2) He can choose to half-heartedly tag along adding 200+ pounds to the already heavy load by dangling his feet off the back of the wagon. He might chip in here and there with a woe to me attitude. While you pull you his weight with the unimaginable strength that you didn't know existed within you, he will become a hindrance, making the task of survival even more challenging for you. He'll cause a dusty mess and he'll do nothing but slow you down.

OR

3) He can choose to commit to the traveling party and pull the hefty, heavy and packed-to-the-brim wagon across the valley. He will FIGHT to get you there safely. He will do WHATEVER it takes to ensure that his family will be sheltered and fed and as comfortable as possible. He will be a healthy, necessary addition. He will not complain or mope. His primary focus will be to PROTECT his family by keeping them safe and out of harms way. He will surprise you and everyone else in camp. And if he's doing everything humanly possible to make things easier and better, you'll be drawn to him. Even if you want to gouge his eyes out for what he did (addiction, infidelity, lies), if he is doing it RIGHT, you will {unexplainably} want him around. Miracles happen.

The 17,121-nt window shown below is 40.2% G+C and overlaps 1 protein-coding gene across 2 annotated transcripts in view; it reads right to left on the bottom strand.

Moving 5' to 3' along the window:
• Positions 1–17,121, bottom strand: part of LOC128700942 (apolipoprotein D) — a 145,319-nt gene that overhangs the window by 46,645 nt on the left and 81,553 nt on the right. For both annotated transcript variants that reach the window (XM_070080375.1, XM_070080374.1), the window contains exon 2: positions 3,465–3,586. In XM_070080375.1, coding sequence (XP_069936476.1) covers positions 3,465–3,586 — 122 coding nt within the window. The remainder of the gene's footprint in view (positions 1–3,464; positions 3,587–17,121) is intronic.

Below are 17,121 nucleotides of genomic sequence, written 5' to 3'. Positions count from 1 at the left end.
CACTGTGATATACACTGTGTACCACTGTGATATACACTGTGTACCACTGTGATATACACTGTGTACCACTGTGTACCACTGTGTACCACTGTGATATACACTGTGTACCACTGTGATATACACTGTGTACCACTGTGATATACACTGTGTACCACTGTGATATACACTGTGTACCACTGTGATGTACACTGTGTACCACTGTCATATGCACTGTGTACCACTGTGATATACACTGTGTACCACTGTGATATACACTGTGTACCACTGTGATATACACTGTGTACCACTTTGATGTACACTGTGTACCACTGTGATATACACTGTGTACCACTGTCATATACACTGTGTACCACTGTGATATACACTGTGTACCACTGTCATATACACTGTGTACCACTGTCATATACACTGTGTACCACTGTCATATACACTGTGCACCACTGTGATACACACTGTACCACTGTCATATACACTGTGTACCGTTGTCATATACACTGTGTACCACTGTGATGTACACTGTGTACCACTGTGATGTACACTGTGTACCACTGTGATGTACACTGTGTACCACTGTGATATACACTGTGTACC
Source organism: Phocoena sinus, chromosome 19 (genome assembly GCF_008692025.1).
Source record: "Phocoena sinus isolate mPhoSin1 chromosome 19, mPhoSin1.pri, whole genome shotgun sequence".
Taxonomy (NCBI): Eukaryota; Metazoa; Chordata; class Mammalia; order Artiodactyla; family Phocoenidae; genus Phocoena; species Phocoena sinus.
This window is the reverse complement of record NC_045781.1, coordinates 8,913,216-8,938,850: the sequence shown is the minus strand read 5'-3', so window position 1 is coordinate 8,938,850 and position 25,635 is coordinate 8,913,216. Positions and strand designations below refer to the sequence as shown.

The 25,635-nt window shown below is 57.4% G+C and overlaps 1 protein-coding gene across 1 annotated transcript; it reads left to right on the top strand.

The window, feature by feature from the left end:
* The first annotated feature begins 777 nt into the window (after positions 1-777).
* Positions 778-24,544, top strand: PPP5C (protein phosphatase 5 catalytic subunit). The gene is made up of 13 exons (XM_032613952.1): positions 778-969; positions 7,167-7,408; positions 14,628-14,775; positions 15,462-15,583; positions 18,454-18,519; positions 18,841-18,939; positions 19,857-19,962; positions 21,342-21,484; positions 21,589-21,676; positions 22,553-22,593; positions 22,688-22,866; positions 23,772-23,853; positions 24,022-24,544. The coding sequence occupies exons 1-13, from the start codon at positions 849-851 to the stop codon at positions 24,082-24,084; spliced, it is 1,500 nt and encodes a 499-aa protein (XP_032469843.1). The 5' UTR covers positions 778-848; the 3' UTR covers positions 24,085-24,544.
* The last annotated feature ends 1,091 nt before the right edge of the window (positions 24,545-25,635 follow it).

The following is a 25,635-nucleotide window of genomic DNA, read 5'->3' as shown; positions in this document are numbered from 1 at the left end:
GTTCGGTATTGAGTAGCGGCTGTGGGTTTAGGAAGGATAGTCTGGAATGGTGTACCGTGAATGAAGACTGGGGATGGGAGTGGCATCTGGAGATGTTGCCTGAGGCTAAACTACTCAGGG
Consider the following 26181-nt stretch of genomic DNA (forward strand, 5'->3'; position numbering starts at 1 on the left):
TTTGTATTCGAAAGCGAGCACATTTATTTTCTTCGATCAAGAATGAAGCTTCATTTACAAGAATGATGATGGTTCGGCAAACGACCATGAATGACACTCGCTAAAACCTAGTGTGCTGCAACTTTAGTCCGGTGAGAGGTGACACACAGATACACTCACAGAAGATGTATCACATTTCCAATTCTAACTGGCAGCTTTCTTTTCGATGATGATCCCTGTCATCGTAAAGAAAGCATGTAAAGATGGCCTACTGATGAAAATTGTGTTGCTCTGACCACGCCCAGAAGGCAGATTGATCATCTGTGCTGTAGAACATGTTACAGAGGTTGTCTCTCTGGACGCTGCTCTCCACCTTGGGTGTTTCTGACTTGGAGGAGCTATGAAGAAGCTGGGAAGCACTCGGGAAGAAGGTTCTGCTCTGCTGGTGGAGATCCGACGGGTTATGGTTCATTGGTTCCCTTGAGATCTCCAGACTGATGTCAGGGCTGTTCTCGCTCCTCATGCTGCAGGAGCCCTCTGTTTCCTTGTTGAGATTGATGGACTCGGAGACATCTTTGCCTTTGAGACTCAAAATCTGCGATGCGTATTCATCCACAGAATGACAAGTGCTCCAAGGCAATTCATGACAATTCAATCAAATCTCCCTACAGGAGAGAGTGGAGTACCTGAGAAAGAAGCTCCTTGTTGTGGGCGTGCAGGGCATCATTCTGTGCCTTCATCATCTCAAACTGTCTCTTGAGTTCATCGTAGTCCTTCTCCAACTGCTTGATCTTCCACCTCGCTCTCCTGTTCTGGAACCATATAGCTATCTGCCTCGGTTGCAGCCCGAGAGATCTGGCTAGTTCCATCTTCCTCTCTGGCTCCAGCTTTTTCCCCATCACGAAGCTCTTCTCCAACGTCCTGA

It sounds really easy, right? Unfortunately there are parts of the journey where nothing makes sense. Everything is foggy. Husband may be up one day and down the next; adding more weight to the handcart some days and lightening it other days. You're riddled with confusion.

This is why the state of limbo is so crucial. Just as the pioneers didn't cross the plains overnight, neither will you.

And so, you wait. You wait as long as you deem necessary, still moving forward of course, before making any life changing decisions. You blaze the trail and you see where it takes you. After enough time has passed and you get a clearer vision of the whole situation, then you re-evaluate.  You re-evaluate if he's making your trek better or worse. You re-evaluate how you feel in his presence- safe or unsafe. If he is improving, even in the slightest of ways and is easing the burden, he can stay. If however he is doing nothing more than bogging you down, putting all those in your camp at even more risk, it might be time to leave him behind. Your safety and that of your children will always take precedence. Always.

I waited 6 months before the decision was made to leave the man I loved on the trail. The choice had become clear. The proof was in the pudding.